Monday, February 17, 1997 FULL SHOW | HEADLINES | NEXT: Ku Klux Klan: Its Beginnings, 1865
1997-02-17

Tom Turnipsee and the Removal of the Confederate Flag

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The grandson of a member of the Ku Klux Klan and former campaign manager for George Wallace, Tom Turnipseed is now a leader in the movement to remove the Confederate flag from the South Carolina State Capitol Building.

The Confederate flag has always been a symbol of white
supremacy, and is still used by extremist groups in the U.S. It was mounted
on the State Capitol Building in 1962, ostensibly to commemorate the
Confederacy, but in actuality in defiance of the Civil Rights Movement, then
at its height. It remained as a visible statement against the rights gained
by Blacks. A bill was passed in the State Senate in 1994 to take the flag
down; when it got to the representatives, not only was the bill defeated,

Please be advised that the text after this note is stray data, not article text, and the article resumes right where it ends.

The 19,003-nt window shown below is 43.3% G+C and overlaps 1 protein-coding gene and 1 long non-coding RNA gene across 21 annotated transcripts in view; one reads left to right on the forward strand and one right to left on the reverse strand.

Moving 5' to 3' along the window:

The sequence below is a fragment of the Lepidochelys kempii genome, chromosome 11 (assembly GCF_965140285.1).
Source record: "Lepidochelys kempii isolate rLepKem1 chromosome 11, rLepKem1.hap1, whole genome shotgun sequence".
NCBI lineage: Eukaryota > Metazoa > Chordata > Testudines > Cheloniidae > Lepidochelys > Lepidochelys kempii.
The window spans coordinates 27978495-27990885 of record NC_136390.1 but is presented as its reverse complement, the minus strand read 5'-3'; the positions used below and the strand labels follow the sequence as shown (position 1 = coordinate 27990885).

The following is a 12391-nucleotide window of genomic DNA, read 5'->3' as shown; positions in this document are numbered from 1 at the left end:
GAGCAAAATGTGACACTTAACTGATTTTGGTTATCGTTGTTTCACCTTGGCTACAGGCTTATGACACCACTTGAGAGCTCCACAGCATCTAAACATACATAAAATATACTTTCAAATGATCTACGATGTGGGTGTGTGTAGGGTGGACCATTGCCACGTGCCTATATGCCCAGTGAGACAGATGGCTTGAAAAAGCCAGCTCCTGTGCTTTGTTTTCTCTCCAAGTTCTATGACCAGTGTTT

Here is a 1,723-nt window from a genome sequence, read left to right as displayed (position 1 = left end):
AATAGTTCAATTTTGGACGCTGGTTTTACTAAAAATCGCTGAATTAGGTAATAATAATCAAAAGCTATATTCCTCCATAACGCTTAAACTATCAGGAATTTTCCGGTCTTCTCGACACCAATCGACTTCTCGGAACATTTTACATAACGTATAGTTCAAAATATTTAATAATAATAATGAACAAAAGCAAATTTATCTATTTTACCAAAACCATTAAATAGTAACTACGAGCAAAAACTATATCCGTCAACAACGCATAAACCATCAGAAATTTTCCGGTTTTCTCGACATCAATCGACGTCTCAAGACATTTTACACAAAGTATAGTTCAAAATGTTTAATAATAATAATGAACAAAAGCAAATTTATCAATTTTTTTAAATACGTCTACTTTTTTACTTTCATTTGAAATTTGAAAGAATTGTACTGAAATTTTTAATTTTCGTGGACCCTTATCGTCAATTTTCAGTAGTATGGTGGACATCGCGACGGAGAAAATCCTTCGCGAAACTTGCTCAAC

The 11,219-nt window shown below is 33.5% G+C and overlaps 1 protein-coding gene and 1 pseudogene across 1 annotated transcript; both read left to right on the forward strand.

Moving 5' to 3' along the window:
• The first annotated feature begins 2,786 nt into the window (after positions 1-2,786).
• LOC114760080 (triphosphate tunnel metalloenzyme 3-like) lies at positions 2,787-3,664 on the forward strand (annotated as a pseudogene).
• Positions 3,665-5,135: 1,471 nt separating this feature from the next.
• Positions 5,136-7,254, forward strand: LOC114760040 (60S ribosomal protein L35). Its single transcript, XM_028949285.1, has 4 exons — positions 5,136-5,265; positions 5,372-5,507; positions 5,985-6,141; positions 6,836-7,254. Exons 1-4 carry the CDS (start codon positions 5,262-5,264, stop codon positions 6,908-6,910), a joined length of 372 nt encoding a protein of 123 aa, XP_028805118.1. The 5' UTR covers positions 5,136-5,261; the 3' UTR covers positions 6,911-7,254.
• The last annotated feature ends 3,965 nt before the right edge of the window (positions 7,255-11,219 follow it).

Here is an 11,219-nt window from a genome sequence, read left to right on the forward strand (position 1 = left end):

but a law was passed that would make it a permanent feature of the
State of South
Carolina.

A group of concerned citizens, which included the National Council of
Churches, organized a conference around the issue. Coincidentally, governor Beasley of the State of Carolina attended, first as a detractor, then as a sympathetic participant. Rallies were held against the growing number of conferences; people were injured, until finally the governor came out against the flag and supported its removal—although as of this interview, it remains.


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